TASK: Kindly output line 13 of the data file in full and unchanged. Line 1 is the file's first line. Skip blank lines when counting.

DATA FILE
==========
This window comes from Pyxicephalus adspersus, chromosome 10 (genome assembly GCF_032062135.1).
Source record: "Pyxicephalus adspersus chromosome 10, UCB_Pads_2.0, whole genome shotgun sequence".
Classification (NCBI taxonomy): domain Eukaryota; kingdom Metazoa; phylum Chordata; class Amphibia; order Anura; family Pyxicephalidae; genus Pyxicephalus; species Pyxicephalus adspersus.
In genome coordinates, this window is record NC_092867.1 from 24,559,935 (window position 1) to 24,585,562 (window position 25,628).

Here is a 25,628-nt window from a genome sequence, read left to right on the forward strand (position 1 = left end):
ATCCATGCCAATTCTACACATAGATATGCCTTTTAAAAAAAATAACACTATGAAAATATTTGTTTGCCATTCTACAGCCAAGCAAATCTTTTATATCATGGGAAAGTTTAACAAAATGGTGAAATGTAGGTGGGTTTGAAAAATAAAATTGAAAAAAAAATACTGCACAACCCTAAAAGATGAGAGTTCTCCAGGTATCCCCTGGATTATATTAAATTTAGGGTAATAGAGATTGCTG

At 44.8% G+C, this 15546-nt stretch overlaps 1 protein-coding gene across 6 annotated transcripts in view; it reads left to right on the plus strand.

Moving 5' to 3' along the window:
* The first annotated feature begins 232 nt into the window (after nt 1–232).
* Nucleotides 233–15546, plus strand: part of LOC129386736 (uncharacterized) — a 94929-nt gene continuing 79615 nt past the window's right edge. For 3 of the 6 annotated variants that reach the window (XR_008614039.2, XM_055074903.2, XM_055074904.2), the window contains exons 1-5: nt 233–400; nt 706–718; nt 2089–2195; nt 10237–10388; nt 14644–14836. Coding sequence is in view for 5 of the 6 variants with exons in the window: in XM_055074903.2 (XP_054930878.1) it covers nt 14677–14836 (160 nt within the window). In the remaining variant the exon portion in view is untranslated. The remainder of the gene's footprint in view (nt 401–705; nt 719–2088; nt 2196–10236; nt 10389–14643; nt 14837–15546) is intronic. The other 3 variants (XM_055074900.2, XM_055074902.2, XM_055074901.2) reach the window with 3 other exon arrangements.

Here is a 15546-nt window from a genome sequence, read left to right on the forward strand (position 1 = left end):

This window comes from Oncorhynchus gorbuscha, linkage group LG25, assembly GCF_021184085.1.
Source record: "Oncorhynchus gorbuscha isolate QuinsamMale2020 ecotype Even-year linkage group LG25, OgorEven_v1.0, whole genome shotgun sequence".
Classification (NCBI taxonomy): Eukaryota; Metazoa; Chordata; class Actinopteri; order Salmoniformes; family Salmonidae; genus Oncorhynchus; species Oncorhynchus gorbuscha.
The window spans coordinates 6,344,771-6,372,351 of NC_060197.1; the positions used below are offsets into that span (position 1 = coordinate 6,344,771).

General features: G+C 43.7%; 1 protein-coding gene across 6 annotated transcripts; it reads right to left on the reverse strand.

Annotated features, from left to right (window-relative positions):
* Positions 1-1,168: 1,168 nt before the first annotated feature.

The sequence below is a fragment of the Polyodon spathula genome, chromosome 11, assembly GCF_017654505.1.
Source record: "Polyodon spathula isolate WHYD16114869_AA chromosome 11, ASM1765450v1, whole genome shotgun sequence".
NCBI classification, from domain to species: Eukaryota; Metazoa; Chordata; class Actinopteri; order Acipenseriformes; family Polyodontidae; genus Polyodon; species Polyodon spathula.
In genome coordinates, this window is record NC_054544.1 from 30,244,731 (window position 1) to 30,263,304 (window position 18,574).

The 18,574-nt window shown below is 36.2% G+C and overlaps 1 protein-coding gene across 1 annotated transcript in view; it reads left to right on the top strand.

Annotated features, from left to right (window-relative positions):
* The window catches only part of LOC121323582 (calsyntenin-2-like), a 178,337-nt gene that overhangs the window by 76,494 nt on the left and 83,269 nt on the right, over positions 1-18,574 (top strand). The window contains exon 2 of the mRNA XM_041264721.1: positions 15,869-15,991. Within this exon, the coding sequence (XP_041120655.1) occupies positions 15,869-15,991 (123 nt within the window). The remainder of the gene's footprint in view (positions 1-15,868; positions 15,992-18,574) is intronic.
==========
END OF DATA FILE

Source record: "Oncorhynchus gorbuscha isolate QuinsamMale2020 ecotype Even-year linkage group LG25, OgorEven_v1.0, whole genome shotgun sequence".